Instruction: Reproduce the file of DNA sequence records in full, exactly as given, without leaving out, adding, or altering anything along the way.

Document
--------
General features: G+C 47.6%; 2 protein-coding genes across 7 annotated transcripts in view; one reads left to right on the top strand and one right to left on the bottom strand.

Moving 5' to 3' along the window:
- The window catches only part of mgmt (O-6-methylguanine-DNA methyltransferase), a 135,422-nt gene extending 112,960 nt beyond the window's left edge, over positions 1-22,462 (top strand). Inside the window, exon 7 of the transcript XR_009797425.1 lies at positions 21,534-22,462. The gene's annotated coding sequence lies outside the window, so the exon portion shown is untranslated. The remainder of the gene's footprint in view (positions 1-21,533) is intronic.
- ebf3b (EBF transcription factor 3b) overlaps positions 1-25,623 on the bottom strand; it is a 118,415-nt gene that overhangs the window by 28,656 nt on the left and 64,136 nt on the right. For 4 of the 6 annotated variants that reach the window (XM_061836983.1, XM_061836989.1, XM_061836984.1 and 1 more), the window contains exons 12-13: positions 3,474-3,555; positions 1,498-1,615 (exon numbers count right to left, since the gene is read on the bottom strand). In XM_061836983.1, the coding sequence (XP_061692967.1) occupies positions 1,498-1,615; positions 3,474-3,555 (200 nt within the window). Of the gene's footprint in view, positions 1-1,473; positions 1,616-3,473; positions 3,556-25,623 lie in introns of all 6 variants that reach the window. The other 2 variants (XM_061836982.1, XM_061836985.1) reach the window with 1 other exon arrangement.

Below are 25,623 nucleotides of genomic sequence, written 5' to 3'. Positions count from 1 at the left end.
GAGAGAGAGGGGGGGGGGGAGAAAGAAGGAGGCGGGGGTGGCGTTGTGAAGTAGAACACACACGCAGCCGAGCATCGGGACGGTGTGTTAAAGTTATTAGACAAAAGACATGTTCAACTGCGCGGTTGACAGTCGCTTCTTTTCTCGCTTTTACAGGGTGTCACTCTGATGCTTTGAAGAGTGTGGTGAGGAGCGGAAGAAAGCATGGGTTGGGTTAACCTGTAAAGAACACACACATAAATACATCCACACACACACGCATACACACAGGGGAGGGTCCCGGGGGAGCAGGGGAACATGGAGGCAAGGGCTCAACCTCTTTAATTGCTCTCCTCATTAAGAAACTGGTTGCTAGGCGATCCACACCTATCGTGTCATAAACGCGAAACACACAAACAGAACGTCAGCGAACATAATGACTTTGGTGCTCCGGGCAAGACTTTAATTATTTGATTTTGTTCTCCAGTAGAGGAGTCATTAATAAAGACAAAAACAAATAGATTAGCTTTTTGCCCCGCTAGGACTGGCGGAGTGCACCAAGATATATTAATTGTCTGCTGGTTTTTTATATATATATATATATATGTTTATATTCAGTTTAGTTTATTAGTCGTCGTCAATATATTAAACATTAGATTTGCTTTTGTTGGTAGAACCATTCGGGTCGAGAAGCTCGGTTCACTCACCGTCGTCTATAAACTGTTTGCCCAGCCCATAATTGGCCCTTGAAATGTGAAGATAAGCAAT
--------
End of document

General features: G+C 47.6%; 2 protein-coding genes across 7 annotated transcripts in view; one reads left to right on the top strand and one right to left on the bottom strand.

Moving 5' to 3' along the window:
- The window catches only part of mgmt (O-6-methylguanine-DNA methyltransferase), a 135,422-nt gene extending 112,960 nt beyond the window's left edge, over positions 1-22,462 (top strand). Inside the window, exon 7 of the transcript XR_009797425.1 lies at positions 21,534-22,462. The gene's annotated coding sequence lies outside the window, so the exon portion shown is untranslated. The remainder of the gene's footprint in view (positions 1-21,533) is intronic.
- ebf3b (EBF transcription factor 3b) overlaps positions 1-25,623 on the bottom strand; it is a 118,415-nt gene that overhangs the window by 28,656 nt on the left and 64,136 nt on the right. For 4 of the 6 annotated variants that reach the window (XM_061836983.1, XM_061836989.1, XM_061836984.1 and 1 more), the window contains exons 12-13: positions 3,474-3,555; positions 1,498-1,615 (exon numbers count right to left, since the gene is read on the bottom strand). In XM_061836983.1, the coding sequence (XP_061692967.1) occupies positions 1,498-1,615; positions 3,474-3,555 (200 nt within the window). Of the gene's footprint in view, positions 1-1,473; positions 1,616-3,473; positions 3,556-25,623 lie in introns of all 6 variants that reach the window. The other 2 variants (XM_061836982.1, XM_061836985.1) reach the window with 1 other exon arrangement.

Below are 25,623 nucleotides of genomic sequence, written 5' to 3'. Positions count from 1 at the left end.
GAGAGAGAGGGGGGGGGGGAGAAAGAAGGAGGCGGGGGTGGCGTTGTGAAGTAGAACACACACGCAGCCGAGCATCGGGACGGTGTGTTAAAGTTATTAGACAAAAGACATGTTCAACTGCGCGGTTGACAGTCGCTTCTTTTCTCGCTTTTACAGGGTGTCACTCTGATGCTTTGAAGAGTGTGGTGAGGAGCGGAAGAAAGCATGGGTTGGGTTAACCTGTAAAGAACACACACATAAATACATCCACACACACACGCATACACACAGGGGAGGGTCCCGGGGGAGCAGGGGAACATGGAGGCAAGGGCTCAACCTCTTTAATTGCTCTCCTCATTAAGAAACTGGTTGCTAGGCGATCCACACCTATCGTGTCATAAACGCGAAACACACAAACAGAACGTCAGCGAACATAATGACTTTGGTGCTCCGGGCAAGACTTTAATTATTTGATTTTGTTCTCCAGTAGAGGAGTCATTAATAAAGACAAAAACAAATAGATTAGCTTTTTGCCCCGCTAGGACTGGCGGAGTGCACCAAGATATATTAATTGTCTGCTGGTTTTTTATATATATATATATATATGTTTATATTCAGTTTAGTTTATTAGTCGTCGTCAATATATTAAACATTAGATTTGCTTTTGTTGGTAGAACCATTCGGGTCGAGAAGCTCGGTTCACTCACCGTCGTCTATAAACTGTTTGCCCAGCCCATAATTGGCCCTTGAAATGTGAAGATAAGCAAT